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Launching a sub process under Unix, Windows and wxWidgets Atom Feed 1

A quick overview of the necessary code for spawning a sub-process under Windows, Linux (POSIX API) and wxWidgets.

1   Motivation

It is pretty obvious that without the ability to launch a sub-process today's operating system would be pretty boring. After all your shell, whether explorer.exe, bash or (if you are hardcore) csh, itself is a program that allows you to launch other programs like text editors and web browsers. But you knew that. So why would you want to launch any programs from your application?

The main reason you might want launch a sub-process from your program is so that you can take advantage of 3rd party code without building against complex libraries. Infact if such libraries are unavailable for your environment or come under a restrictive license your only choice would be to use a sub-processes.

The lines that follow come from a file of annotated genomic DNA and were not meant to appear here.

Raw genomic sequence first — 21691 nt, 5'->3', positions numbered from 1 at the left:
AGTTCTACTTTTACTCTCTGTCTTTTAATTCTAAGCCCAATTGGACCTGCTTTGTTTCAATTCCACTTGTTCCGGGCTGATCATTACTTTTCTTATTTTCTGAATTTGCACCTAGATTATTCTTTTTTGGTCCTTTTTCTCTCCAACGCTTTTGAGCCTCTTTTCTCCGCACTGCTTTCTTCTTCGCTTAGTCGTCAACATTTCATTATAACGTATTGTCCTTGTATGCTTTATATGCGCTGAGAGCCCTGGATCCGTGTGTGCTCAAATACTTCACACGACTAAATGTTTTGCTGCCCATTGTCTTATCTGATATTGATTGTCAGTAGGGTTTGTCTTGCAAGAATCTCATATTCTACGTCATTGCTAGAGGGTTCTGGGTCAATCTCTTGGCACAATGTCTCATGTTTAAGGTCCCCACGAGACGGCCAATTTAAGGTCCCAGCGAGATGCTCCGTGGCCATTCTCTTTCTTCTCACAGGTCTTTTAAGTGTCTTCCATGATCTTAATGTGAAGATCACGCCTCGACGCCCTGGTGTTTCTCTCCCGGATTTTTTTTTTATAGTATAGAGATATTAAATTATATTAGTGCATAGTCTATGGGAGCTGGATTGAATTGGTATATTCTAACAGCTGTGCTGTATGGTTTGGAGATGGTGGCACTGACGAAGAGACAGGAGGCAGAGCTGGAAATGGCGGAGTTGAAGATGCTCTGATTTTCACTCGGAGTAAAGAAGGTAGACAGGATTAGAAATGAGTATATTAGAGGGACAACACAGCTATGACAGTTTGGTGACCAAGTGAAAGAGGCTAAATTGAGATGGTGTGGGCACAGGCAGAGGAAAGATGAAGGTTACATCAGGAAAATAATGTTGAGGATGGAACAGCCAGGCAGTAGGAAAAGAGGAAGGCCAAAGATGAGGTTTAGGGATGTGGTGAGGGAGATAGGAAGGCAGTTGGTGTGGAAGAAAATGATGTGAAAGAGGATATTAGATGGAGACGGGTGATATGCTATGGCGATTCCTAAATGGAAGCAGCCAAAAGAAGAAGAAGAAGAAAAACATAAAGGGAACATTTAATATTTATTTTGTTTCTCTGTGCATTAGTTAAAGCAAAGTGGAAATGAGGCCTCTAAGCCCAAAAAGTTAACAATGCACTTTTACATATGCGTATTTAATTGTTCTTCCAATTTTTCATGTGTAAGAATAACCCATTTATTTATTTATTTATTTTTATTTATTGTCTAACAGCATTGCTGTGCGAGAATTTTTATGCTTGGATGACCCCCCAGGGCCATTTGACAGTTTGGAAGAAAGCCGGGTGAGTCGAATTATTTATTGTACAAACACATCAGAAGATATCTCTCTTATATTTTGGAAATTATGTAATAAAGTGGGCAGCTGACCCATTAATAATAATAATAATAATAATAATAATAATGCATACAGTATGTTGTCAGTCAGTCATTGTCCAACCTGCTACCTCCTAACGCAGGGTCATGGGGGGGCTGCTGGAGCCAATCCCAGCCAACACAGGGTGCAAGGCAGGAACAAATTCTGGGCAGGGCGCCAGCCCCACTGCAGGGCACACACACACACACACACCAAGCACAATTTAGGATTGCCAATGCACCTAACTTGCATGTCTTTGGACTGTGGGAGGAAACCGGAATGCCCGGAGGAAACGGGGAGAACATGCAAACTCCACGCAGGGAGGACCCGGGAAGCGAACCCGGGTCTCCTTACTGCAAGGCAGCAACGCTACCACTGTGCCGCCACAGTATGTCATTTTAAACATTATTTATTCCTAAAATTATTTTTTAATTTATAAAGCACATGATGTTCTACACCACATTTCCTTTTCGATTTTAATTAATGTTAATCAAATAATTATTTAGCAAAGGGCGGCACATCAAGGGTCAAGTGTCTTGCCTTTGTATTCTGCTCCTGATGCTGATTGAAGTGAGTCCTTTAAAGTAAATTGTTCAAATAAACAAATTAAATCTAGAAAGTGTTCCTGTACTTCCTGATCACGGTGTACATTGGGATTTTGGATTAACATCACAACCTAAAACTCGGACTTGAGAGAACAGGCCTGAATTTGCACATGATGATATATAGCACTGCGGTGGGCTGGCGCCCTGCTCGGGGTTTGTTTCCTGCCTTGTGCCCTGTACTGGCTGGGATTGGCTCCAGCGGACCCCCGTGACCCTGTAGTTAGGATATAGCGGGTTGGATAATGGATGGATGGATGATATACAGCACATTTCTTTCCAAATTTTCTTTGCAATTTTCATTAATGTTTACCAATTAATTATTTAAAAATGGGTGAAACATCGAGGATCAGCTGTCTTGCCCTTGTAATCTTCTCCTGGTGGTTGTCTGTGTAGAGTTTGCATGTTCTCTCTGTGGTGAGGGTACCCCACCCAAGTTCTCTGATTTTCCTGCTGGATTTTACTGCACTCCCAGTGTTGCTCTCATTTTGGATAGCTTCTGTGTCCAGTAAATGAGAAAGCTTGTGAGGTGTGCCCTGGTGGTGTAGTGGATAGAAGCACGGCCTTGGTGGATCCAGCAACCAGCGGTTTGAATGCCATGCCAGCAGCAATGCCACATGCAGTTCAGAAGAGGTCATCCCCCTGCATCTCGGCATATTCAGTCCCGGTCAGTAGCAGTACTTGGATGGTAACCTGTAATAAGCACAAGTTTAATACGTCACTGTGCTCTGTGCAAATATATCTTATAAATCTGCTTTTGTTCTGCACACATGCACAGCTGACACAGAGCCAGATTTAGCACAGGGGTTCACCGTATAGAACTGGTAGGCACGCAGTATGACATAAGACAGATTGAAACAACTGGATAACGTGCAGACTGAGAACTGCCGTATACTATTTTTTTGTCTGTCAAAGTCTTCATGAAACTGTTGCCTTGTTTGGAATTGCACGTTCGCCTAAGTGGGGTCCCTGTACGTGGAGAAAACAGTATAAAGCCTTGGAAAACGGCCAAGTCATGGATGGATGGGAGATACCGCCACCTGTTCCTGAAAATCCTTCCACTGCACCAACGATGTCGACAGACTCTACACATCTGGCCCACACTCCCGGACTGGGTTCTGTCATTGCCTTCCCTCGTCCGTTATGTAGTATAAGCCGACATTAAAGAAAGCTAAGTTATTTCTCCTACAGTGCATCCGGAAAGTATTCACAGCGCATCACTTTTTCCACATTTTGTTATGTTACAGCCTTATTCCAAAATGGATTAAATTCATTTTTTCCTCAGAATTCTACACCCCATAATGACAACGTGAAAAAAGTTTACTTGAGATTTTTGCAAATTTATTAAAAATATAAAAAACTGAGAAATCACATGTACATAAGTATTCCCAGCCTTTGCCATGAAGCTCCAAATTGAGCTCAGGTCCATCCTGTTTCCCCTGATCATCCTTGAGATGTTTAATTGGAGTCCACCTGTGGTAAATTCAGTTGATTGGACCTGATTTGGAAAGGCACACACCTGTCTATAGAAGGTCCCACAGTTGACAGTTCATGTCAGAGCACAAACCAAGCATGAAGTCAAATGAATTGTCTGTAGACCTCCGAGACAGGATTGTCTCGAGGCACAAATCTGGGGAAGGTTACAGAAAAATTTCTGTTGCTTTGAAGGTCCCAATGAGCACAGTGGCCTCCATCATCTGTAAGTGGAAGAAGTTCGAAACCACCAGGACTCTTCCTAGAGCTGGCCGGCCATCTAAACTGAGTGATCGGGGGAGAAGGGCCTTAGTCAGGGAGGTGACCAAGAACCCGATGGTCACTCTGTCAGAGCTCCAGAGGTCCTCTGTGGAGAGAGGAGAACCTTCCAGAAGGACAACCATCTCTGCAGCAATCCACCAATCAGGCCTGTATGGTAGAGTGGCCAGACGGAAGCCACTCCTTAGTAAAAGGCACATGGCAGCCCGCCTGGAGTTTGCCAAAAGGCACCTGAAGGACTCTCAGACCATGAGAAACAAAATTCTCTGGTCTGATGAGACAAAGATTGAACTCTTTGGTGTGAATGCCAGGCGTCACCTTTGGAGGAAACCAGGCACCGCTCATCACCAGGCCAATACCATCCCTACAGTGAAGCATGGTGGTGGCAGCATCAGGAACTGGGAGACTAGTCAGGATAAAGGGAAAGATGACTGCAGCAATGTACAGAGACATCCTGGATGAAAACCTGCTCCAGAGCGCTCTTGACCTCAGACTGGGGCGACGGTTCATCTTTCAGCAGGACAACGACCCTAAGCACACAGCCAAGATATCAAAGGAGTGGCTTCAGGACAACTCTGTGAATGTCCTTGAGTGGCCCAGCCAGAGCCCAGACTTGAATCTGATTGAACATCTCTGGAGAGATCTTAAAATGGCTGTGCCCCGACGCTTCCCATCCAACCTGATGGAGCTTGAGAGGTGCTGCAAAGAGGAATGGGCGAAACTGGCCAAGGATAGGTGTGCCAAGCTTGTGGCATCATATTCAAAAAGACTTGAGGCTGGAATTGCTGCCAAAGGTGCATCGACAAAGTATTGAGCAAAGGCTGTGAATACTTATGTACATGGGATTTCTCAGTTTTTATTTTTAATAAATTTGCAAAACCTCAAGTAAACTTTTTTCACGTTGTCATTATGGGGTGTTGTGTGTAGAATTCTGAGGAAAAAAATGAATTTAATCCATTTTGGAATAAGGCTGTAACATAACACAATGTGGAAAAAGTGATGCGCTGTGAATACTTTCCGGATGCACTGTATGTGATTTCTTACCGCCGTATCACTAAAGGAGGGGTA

For example the Tesseract OCR engine is a powerful Optical Character Recognition system that can extract the text content of TIFF images. The engine is just that, an engine, it has no user interface and is designed to be called and fed data from another program. If you were building an image scanning application you could easily add OCR capabilities to it by launching tesseract in a sub-process. Even better, you can allow users and 3rd party developers to add more OCR engines by making the process launch code configurable.

Another example is the typical Integrated Development Environment (IDE), like Eclipse or MS Visual Studio, which uses a sub-processes to compile program source code or perform analysis of source files.

Yet another example, and a shameless plug no doubt, is something like fe3d [1]. A visualization application, fe3d initiates a network scan using the nmap program and then reads and processes the resulting output file in order to display 1980s looking 3D information.